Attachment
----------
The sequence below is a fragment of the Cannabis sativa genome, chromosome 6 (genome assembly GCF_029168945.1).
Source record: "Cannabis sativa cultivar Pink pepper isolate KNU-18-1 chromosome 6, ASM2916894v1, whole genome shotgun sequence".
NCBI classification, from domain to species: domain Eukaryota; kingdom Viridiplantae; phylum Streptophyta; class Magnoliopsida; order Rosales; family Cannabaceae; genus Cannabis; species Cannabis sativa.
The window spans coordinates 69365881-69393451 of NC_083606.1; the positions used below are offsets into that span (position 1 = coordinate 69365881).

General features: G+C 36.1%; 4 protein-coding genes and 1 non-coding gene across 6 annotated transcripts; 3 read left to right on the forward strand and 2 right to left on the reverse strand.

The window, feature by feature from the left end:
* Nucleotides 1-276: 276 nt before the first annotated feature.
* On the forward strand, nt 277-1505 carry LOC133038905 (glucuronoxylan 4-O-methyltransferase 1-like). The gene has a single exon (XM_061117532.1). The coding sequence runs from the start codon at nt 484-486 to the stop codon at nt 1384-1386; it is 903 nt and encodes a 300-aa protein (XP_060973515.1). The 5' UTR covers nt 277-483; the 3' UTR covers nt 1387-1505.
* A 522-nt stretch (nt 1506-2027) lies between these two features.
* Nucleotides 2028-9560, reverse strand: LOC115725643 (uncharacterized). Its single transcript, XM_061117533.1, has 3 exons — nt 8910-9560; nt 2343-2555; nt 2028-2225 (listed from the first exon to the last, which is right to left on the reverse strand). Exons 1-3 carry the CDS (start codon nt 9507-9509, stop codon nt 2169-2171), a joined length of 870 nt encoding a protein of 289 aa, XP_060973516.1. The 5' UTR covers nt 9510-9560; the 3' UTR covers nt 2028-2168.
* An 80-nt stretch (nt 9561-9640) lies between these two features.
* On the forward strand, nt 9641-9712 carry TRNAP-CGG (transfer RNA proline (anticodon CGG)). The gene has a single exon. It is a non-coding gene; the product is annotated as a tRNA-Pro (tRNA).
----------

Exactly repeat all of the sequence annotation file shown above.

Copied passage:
The sequence below is a fragment of the Cannabis sativa genome, chromosome 6 (genome assembly GCF_029168945.1).
Source record: "Cannabis sativa cultivar Pink pepper isolate KNU-18-1 chromosome 6, ASM2916894v1, whole genome shotgun sequence".
NCBI classification, from domain to species: domain Eukaryota; kingdom Viridiplantae; phylum Streptophyta; class Magnoliopsida; order Rosales; family Cannabaceae; genus Cannabis; species Cannabis sativa.
The window spans coordinates 69365881-69393451 of NC_083606.1; the positions used below are offsets into that span (position 1 = coordinate 69365881).

General features: G+C 36.1%; 4 protein-coding genes and 1 non-coding gene across 6 annotated transcripts; 3 read left to right on the forward strand and 2 right to left on the reverse strand.

The window, feature by feature from the left end:
* Nucleotides 1-276: 276 nt before the first annotated feature.
* On the forward strand, nt 277-1505 carry LOC133038905 (glucuronoxylan 4-O-methyltransferase 1-like). The gene has a single exon (XM_061117532.1). The coding sequence runs from the start codon at nt 484-486 to the stop codon at nt 1384-1386; it is 903 nt and encodes a 300-aa protein (XP_060973515.1). The 5' UTR covers nt 277-483; the 3' UTR covers nt 1387-1505.
* A 522-nt stretch (nt 1506-2027) lies between these two features.
* Nucleotides 2028-9560, reverse strand: LOC115725643 (uncharacterized). Its single transcript, XM_061117533.1, has 3 exons — nt 8910-9560; nt 2343-2555; nt 2028-2225 (listed from the first exon to the last, which is right to left on the reverse strand). Exons 1-3 carry the CDS (start codon nt 9507-9509, stop codon nt 2169-2171), a joined length of 870 nt encoding a protein of 289 aa, XP_060973516.1. The 5' UTR covers nt 9510-9560; the 3' UTR covers nt 2028-2168.
* An 80-nt stretch (nt 9561-9640) lies between these two features.
* On the forward strand, nt 9641-9712 carry TRNAP-CGG (transfer RNA proline (anticodon CGG)). The gene has a single exon. It is a non-coding gene; the product is annotated as a tRNA-Pro (tRNA).